Homework is due to tomorrow, and I have been working … I have. This is not the homework, or not all of it, not by a long shot. Really fun, hard work.
What a engrossing time I’m having with these built-up caps. What an eloquent, careful, and kind teacher Yves is! I am enjoying reading his oh-so-encouraging yet exacting critiques of all the work that has been posted for his “red arrows”.
As I wrote in my Instagram post,
It’s a slo-mo party in my studio. This page took me three days to do, and it was mesmerizing. A fellow student has called it something like “a festival of emotions”. That’s right. The satisfaction of a well made curve, the horror as one’s seemingly disembodied hand strays irrevocably out of the carefully planned width of a stroke, the shock when one realizes that 2 lines of sub-par lettering have eaten up 2 hours of the day. I can’t wait to do more.
I realize this was a fairly negative view of the experience in its detail, so I’ll add this here: Besides the satisfaction of a well-made curve, there is also the pleasurable process of building up these elegant arboriform waisted strokes, the absorbing interest in sculpting the interior spaces, and so much more.
Stay tuned for week 2b, when we add the broad-edge nib and gouache to the mix.
Built Up Caps began last week. I’m enjoying this intensive 6-week online course taught by Yves Leterme. This is the second course I’ve taken with him online at acornartsclasses.org. He is a wonderful teacher and Harvest has created a really good online learning venue, hosting excellent calligraphers and artists teaching interesting subjects.
At the end of this first week, I’ve got a lot of practice sheets to show (but not to show!). Here were my first attempts, which are rather hard to because it’s pencil.
And here’s the homework assignment I submitted:
Yves uses a digital red pen to mark up our submissions. He was fairly easy on me, noting the rogue K join, a strangely curved N, and — and this one has been so hard for me to fix! — the fact that I often pressurize two stroke-ends that join, creating a dark spot. I thought this would be a breeze to change, but it’s a habit that has been hard to break. This page also doesn’t show a lot of pressure-and-release, as he noted. I have a light touch, so it’s been difficult to get that with a pencil. In a later post, I may show a page done on watercolor paper with a Blackwing pencil. It’s a plan, anyway.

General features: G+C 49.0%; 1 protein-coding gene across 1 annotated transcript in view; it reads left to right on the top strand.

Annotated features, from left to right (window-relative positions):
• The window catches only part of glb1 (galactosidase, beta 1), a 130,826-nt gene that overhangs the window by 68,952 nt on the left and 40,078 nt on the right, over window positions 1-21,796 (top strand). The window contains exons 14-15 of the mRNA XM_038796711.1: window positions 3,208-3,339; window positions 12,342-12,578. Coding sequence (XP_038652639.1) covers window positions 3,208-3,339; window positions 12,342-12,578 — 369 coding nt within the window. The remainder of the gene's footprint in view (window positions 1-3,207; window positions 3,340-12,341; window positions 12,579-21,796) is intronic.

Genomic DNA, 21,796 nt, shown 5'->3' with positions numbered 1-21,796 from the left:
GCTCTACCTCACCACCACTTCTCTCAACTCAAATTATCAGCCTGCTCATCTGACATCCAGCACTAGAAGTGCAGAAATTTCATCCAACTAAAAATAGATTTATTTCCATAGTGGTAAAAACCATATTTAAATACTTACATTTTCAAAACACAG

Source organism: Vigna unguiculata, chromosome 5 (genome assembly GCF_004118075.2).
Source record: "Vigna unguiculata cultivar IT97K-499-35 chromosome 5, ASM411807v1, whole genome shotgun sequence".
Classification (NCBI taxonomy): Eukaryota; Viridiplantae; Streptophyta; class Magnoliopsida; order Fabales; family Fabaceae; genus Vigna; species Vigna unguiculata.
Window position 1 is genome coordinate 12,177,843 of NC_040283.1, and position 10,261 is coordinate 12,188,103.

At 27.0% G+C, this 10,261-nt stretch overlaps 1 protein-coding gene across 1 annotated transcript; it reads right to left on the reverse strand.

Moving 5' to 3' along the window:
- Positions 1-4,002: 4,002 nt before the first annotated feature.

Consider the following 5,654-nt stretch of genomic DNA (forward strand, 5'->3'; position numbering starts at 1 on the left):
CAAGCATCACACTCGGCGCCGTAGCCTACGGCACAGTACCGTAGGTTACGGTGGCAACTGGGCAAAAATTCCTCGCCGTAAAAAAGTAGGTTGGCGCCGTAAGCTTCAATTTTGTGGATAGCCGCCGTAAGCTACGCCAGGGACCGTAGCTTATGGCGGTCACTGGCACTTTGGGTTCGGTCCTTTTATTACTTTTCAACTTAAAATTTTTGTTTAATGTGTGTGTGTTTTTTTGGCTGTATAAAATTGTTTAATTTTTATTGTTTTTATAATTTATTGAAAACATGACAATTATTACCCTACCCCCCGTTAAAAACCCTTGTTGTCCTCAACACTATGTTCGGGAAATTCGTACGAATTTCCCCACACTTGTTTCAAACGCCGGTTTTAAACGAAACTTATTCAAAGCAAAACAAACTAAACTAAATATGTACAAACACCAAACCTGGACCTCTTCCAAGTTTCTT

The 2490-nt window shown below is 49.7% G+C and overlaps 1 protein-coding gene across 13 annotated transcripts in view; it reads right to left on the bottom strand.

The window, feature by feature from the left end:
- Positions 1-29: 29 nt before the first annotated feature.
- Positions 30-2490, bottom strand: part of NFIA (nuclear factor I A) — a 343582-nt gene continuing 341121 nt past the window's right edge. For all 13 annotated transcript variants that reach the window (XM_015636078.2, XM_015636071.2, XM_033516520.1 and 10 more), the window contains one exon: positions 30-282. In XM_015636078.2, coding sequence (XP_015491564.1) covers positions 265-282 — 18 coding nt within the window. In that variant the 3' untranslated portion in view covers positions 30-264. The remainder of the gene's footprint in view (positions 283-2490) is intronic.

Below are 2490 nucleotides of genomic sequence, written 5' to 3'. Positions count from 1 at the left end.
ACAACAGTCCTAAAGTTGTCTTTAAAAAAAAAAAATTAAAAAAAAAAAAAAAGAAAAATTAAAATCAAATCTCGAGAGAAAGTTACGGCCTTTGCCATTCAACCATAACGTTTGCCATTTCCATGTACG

Many of my fellow classmates are posting their work on Instagram, as am I. Just look for the #builtupcapsonline tag. We are all working so hard and having a great time.
One of the funnier bits of humor on the interwebs:
During this quiet time — physically if not emotionally — I’m enjoying sending out snail mail. I’ve done this quotation twice so far. Rubinstein has it right.
Thanks to Angie Vangalis for organizing an open-to-the public (!) virtual meeting of the Fort Worth Calligraphers Guild meeting online this afternoon. It was so good to be with people who care about x-heights, pen angles, and ink properties for a couple of hours.
Tamer Ghoneim presented the program, entitled “Circles on Steroids”, taking us through the process of writing in a circle — and, later, in a series of connected circles. Such fun! I followed along (image above), but instead of the straight-up blackletter that he demonstrated, I chose gothicized italic, a hand that is still texturally dense.
After the meeting I wanted to continue this process he introduced in the meeting: with a purple PPP ink cartridge in this Pilot Parallel Pen, he dipped the nib in the acrylic ink and then wrote, replenishing as the yellow faded and the purple approached full strength. He was using a Liquitex yellow acrylic ink, which somehow turned the purple in reddish, but my FW version didn’t do that, obviously. (I wasn’t at all surprised.) I repeated a quotation that had been suggested in the chat section of the meeting, lettering this time in a straight line somewhat in the style of the lettering by Karlgeorg Hoefer that I’ve been studying. The bolder weight necessitated some modifications.
There are some great opportunities to connect with the book arts community online these days.
There are several resources for video presentations by book artists:
- The Guild of BookWorkers has even more videos of past conference presentations. These are usually fee-based, but are now free until April 17. Just use the code ‘GBW4FREE’ at checkout. The default presentation is chronological, oldest to newest, but if you click on ‘Date” you can reverse that. Begin here: https://guildofbookworkers.org/content/gbw-videos-free-1-month. So far I’ve seen Timothy Ely’s 2015 presentation on the drumleaf binding, and Shawn Sheehy’s 2018 presentation on building pop-ups.